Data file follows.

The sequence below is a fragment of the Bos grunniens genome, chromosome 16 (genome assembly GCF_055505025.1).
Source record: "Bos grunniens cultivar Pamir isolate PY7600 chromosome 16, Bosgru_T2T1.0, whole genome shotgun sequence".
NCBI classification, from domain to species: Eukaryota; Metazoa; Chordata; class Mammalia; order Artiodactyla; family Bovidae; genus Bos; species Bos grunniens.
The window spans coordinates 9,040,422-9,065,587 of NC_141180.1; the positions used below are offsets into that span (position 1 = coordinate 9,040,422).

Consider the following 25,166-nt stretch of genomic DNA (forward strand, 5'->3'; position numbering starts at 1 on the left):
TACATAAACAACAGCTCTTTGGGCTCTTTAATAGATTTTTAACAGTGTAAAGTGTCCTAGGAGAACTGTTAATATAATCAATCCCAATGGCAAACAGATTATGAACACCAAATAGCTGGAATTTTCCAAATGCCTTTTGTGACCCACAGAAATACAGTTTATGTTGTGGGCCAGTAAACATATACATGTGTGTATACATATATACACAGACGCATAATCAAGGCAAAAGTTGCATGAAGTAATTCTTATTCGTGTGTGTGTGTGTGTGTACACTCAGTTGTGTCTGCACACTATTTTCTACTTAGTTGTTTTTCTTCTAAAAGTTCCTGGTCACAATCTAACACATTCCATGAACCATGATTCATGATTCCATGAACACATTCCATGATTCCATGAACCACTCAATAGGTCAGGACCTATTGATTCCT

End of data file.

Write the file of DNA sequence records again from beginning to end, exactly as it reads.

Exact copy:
The sequence below is a fragment of the Bos grunniens genome, chromosome 16 (genome assembly GCF_055505025.1).
Source record: "Bos grunniens cultivar Pamir isolate PY7600 chromosome 16, Bosgru_T2T1.0, whole genome shotgun sequence".
NCBI classification, from domain to species: Eukaryota; Metazoa; Chordata; class Mammalia; order Artiodactyla; family Bovidae; genus Bos; species Bos grunniens.
The window spans coordinates 9,040,422-9,065,587 of NC_141180.1; the positions used below are offsets into that span (position 1 = coordinate 9,040,422).

Consider the following 25,166-nt stretch of genomic DNA (forward strand, 5'->3'; position numbering starts at 1 on the left):
TACATAAACAACAGCTCTTTGGGCTCTTTAATAGATTTTTAACAGTGTAAAGTGTCCTAGGAGAACTGTTAATATAATCAATCCCAATGGCAAACAGATTATGAACACCAAATAGCTGGAATTTTCCAAATGCCTTTTGTGACCCACAGAAATACAGTTTATGTTGTGGGCCAGTAAACATATACATGTGTGTATACATATATACACAGACGCATAATCAAGGCAAAAGTTGCATGAAGTAATTCTTATTCGTGTGTGTGTGTGTGTGTACACTCAGTTGTGTCTGCACACTATTTTCTACTTAGTTGTTTTTCTTCTAAAAGTTCCTGGTCACAATCTAACACATTCCATGAACCATGATTCATGATTCCATGAACACATTCCATGATTCCATGAACCACTCAATAGGTCAGGACCTATTGATTCCT